Dr. Abdul Shaban Professor, Tata Institute of Social Sciences, Mumbai A vital area that has been ignored by the Muslim minority is shrinkage and segregation of their areas in urban spaces. Just as things evolve in time, they evolve in spaces too. There is a contradiction in the Muslim situation in that they are more urbanized but least developed while urbanity should mean greater socio-economic development. Our study of Muslim areas in Mumbai reveals that identities are foisted on marginalized groups due to their concentration in certain areas. This foisted identity, besides stigmatizing the people with stereotypes, leads to their exclusion from the mainstream and neglect of civic services. Some statistics point to a lower socio-economic status of Muslims in predominantly Muslim  pockets of Mumbai. For instance, it is found that unemployment rate in these  pockets ranges from 29.3% in Bandra East to a high of 55% in Govandi in the 15-60 age group. With regard to per capital family income, as many as 79% families were categorized under Rs. 1,000 per month.  A predominant majority of homes (over 70%) accounted for one room being shared by three to ten persons. Nikhat Noumaan Shaikh Islamic scholar, Mumbai Indian Muslims need to focus on both, 1- awareness of Islam and its laws and 2- their actualization in a particular society.  Shariah is not a fixed code. It is an evolving corpus of laws which takes time and society into consideration. We need to think of a new framework. For instance, the categorization of societies as Darul Islam and Darul Harb does not apply to a democratic, plural and multicultural societies  like today’s. Few Muslims know that marriage is a social contract and can be dissolved with mutual consent. The Muslim society has reduced mehr from obligation to tokenism today whereas dowry has become integral.  These distortions must be addressed in order to elevate the status of Muslim women. Abdul Ahad Falahi Mahkamah e Shariah, Mumbai Muslim women’s lot must be bettered. The Quran says that spouses draw satisfaction (sukoon) from mutual bonding. How could this be possible when one spouse is neglected? There is a need for standard Nikahnamah (a written contract mutually agreed between the two spouses prior to nikah) as the written word is more credible than professing something orally. Iqbal Ahmed Shariff Advocate, Bengaluru Physical laws of nature are unalterable. So too are Divine laws. The Quran has defined and designated women’s social status. Ms. Khalida Parveen Secretary, Amoomat Society, Hyderabad We have set up a counseling centre in Hyderabad for couples getting married and for resolution of post marital differences and disputes. We have also set up an organization for arranging matrimonial alliances. We coordinate with police in matters of marital disputes and they too refer such cases to us. Getting khula’ for women locked in troubled marriage was a nettlesome task. We look at these issues from a humanitarian angle and get relief for such girls. Muslim women who have graduated up to the position of mother-in law would be better advised not to insist on fairness of complexion for their daughters-in law. I would advise them to have a better look at themselves in a large mirror before setting out to look for a bride for their sons. Our services are getting recognized. We received 200 applications for such disputes in the first year and a similar number in the next six months.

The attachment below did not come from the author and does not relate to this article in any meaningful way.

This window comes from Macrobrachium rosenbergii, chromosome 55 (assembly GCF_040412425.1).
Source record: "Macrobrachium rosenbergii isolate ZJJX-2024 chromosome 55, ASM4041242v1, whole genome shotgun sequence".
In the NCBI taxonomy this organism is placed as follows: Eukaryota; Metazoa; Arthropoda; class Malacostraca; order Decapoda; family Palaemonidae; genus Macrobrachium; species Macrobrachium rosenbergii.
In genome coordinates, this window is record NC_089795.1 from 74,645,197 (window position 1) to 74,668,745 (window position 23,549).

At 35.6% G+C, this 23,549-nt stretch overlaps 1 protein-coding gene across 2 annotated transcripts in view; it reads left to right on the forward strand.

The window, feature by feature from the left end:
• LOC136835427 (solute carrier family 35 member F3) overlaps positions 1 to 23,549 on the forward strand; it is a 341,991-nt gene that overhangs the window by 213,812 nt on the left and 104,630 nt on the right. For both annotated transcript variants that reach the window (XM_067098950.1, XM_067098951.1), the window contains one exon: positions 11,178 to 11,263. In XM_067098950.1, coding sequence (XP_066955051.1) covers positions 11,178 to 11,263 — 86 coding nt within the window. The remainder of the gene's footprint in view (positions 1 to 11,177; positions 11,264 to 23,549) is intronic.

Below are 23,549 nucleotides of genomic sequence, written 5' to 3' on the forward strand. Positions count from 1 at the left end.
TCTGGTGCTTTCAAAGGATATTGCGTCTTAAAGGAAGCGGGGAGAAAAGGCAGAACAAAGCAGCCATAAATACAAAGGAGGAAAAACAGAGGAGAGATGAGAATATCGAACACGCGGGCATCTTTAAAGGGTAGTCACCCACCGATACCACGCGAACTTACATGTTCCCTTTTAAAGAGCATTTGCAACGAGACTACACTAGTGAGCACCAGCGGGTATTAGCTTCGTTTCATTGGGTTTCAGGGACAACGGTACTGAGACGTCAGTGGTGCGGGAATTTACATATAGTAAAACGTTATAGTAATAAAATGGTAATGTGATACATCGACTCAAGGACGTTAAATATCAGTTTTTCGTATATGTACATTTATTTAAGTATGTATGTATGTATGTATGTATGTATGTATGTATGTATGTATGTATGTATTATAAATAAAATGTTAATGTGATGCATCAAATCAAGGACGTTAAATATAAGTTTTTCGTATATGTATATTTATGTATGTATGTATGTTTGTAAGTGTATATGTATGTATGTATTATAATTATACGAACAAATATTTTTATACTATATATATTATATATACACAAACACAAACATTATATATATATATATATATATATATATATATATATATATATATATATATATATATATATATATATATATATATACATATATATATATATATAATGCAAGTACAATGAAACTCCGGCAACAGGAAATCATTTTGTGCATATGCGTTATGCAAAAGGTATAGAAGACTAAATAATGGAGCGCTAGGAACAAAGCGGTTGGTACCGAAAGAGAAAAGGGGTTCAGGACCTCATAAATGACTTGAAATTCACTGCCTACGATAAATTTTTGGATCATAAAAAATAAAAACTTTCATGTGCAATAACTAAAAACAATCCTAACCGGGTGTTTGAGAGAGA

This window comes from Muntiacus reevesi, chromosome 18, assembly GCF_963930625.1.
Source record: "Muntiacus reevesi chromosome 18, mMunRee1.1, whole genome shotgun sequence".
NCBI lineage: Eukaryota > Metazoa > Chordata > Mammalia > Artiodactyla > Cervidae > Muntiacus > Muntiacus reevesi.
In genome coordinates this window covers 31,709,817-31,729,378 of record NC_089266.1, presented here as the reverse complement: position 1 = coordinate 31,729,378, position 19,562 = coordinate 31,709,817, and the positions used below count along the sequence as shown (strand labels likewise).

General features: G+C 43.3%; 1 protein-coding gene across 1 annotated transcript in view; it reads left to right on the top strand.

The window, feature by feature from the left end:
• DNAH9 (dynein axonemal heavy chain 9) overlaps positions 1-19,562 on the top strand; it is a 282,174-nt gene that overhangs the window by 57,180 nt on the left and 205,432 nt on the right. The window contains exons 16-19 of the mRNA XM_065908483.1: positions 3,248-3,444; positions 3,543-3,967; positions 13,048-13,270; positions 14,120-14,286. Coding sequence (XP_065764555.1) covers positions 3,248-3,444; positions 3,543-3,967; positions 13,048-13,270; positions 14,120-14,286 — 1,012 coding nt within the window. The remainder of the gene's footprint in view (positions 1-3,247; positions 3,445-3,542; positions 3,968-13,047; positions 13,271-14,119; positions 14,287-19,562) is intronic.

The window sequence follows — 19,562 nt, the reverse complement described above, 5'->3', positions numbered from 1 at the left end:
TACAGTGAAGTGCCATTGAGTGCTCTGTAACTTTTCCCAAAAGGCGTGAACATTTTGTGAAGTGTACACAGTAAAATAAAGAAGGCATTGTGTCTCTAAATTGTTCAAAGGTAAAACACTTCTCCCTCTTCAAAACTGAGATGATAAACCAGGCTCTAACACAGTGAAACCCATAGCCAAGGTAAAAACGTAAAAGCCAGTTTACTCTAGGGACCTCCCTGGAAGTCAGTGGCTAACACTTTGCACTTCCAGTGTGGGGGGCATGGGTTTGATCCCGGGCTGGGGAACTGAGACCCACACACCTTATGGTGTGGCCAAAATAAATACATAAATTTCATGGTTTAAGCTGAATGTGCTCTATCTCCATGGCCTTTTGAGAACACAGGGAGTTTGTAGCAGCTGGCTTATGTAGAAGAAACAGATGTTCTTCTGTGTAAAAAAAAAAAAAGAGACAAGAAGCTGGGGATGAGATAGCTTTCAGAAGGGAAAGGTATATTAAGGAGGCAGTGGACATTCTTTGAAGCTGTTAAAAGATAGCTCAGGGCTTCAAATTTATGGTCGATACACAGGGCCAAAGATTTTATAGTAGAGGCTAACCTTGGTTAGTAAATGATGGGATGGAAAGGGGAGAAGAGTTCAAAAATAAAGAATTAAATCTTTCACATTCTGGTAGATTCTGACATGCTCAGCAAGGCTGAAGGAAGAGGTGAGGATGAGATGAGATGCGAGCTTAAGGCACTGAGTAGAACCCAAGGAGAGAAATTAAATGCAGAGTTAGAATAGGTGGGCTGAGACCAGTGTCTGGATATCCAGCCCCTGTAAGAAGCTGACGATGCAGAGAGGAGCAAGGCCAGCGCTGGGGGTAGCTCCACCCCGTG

Flavia Agnes Lawyer & President, Majlis Mumbai Triple talaq and polygamy dominate the debate on issues pertaining to Muslim women. I have been supporting reforms in all family laws consistently while opposing a Uniform Civil Code. Everyone thought the Law Commission would recommend Uniform Civil Code. But it did not. Today the BJP is mobilizing popular support in Kerala opposing the SC ruling allowing women’s entry into Sabarimala temple while the same party wanted the SC verdict in the Shahbano case to prevail. Triple talaq and polygamy are a mere camouflage to keep the Muslim community under pressure. The real issues that need to be addressed today are mass deletion of names of Muslim voters from electoral rolls. There is a systematic effort going on. Convener Mohammed Raziq welcomed the gathering. Mr. Syed Zameer Pasha, Congress leader, Social workers Cynthia Stephen and Dr. A. Suneethat of Anveshi Research Centre also made presentations. (Report compiled by Maqbool Ahmed Siraj)